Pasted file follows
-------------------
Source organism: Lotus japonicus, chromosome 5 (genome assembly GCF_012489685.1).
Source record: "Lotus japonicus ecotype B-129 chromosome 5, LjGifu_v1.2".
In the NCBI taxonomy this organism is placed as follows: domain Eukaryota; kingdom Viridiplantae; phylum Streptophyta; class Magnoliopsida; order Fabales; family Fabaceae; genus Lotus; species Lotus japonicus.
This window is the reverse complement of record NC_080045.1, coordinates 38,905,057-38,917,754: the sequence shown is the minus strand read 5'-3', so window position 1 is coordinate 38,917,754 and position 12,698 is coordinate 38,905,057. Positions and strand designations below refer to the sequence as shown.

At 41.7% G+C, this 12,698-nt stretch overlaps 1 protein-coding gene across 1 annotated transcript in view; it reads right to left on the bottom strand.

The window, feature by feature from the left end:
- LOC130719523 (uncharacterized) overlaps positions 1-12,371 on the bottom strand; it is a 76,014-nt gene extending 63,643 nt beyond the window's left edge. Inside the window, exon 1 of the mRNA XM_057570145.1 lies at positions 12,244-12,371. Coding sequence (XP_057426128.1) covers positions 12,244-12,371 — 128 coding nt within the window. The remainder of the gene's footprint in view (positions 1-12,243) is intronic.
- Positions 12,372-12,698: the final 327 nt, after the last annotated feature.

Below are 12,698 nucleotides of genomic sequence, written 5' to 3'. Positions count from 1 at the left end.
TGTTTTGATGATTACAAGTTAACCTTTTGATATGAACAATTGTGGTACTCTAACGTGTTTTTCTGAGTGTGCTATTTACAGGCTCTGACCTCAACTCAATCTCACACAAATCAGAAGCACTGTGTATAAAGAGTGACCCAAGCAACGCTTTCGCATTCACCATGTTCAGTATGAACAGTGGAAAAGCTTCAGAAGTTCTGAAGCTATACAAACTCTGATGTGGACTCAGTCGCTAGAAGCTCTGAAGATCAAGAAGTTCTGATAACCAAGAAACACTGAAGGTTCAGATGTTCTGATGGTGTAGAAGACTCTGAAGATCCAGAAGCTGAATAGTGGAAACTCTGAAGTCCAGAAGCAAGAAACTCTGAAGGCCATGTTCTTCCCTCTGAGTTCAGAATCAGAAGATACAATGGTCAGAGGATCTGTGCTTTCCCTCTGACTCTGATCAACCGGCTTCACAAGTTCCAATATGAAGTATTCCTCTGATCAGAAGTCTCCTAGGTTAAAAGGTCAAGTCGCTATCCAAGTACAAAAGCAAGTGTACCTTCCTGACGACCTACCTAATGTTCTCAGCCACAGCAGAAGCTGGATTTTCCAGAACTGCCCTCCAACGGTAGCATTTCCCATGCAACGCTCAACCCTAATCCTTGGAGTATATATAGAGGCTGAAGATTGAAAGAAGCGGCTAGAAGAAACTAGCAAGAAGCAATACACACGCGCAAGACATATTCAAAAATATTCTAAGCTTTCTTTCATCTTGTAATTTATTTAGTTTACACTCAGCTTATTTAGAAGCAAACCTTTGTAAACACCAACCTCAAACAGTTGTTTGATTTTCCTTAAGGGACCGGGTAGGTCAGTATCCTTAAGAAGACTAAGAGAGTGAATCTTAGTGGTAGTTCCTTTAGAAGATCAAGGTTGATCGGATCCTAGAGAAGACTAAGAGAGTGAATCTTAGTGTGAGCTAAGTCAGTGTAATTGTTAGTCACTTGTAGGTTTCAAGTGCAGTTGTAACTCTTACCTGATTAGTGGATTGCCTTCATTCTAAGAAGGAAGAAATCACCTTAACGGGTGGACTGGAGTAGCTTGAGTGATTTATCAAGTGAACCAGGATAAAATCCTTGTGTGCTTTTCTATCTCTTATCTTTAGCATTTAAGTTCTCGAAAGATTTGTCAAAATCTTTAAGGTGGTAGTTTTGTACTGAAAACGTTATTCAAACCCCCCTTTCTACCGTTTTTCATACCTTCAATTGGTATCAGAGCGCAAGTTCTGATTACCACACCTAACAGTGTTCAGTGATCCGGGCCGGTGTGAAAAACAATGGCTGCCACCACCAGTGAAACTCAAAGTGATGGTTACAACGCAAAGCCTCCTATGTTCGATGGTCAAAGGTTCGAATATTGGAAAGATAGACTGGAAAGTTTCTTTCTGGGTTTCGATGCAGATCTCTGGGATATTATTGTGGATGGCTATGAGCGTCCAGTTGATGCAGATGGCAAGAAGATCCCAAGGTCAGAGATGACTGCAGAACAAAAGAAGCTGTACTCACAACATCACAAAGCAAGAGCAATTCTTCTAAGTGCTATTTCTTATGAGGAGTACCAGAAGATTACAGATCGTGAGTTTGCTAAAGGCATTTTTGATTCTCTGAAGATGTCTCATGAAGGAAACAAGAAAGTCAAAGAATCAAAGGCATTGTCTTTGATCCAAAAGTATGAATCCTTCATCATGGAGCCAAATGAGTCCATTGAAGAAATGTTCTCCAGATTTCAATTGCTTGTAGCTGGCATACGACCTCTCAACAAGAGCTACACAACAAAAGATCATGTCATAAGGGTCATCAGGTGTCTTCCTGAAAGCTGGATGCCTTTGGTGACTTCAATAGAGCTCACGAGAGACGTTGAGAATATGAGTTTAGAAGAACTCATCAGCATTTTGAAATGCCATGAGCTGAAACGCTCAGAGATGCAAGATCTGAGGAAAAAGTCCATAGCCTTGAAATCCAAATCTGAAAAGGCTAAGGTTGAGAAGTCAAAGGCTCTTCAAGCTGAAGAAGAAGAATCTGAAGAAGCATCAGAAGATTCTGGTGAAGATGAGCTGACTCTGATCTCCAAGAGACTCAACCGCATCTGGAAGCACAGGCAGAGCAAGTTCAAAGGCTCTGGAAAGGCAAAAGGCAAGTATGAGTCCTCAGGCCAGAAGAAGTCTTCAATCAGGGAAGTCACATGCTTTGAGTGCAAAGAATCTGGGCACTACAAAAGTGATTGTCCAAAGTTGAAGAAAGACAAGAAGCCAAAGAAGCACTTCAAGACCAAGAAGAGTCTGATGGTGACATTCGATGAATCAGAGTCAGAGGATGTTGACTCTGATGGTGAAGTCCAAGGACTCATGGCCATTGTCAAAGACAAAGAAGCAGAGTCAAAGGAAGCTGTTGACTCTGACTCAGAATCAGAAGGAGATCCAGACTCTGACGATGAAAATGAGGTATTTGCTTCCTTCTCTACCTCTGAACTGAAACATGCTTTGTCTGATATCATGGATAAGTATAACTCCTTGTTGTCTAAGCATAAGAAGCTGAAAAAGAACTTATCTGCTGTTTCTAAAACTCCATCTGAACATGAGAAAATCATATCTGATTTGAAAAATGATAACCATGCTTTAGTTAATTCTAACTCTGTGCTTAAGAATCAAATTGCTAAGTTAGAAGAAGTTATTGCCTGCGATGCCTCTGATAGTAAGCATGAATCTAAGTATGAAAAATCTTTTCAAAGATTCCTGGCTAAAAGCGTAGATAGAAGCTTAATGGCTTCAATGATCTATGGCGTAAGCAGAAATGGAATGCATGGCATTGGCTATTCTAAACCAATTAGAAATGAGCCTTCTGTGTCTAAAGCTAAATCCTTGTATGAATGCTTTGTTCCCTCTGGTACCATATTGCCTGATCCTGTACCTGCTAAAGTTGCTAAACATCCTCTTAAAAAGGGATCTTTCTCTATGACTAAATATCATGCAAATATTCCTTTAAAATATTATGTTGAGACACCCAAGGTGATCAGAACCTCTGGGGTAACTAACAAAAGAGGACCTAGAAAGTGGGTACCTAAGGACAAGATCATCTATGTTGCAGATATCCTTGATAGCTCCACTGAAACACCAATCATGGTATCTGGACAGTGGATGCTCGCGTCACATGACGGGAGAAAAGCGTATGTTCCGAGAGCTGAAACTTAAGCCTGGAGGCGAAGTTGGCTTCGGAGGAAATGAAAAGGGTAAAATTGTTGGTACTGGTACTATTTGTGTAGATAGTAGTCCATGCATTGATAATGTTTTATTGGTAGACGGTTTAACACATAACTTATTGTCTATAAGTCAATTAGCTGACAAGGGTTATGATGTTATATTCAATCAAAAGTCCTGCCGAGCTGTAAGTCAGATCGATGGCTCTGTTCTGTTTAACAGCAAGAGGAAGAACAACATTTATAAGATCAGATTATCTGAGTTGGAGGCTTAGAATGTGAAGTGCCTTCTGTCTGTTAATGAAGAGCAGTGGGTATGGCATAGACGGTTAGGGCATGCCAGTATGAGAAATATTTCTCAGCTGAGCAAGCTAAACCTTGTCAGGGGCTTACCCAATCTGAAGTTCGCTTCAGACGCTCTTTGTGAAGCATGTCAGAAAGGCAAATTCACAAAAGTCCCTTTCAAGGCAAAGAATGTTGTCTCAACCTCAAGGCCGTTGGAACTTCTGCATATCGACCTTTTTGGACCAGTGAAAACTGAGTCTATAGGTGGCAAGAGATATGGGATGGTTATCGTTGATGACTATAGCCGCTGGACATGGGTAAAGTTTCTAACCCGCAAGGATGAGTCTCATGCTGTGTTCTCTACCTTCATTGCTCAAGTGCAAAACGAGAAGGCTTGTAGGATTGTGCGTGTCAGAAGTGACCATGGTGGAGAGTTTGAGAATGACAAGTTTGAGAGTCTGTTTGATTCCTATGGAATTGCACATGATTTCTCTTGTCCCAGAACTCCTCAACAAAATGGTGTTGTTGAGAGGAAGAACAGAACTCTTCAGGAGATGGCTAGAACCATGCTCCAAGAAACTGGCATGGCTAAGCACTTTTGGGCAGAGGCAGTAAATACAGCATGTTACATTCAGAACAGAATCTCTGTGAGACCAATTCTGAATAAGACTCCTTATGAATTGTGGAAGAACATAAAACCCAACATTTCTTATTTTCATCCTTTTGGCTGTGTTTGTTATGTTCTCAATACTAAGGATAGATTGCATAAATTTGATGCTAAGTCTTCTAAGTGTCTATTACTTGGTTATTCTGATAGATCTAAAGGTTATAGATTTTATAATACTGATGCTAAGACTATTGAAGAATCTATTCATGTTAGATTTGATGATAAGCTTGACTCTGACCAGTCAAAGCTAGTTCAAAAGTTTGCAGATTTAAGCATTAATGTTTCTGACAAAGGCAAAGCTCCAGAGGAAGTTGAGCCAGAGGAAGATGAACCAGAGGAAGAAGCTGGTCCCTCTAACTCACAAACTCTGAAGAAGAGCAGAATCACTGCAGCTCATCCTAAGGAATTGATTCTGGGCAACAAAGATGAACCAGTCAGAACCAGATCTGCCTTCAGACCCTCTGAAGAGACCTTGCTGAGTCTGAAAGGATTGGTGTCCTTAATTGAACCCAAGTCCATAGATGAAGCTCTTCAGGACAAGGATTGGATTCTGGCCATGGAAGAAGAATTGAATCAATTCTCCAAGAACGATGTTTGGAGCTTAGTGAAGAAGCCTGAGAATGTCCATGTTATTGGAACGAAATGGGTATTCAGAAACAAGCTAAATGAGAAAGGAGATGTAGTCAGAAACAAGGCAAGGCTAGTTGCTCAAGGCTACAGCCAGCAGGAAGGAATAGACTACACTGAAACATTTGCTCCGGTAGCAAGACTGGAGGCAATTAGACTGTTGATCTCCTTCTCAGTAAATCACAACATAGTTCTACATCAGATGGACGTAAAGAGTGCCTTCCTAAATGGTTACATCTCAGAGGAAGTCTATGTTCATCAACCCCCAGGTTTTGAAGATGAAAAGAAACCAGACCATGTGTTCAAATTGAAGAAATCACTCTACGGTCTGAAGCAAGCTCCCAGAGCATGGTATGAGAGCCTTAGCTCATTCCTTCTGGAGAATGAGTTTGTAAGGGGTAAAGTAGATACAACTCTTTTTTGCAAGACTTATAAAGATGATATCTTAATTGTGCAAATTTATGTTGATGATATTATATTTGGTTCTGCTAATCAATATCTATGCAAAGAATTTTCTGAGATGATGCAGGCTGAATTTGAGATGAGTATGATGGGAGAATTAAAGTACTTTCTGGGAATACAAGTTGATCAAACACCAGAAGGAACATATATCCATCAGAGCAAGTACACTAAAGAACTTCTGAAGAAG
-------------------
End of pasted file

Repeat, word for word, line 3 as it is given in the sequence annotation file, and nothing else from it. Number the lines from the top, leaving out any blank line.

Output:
In the NCBI taxonomy this organism is placed as follows: domain Eukaryota; kingdom Viridiplantae; phylum Streptophyta; class Magnoliopsida; order Fabales; family Fabaceae; genus Lotus; species Lotus japonicus.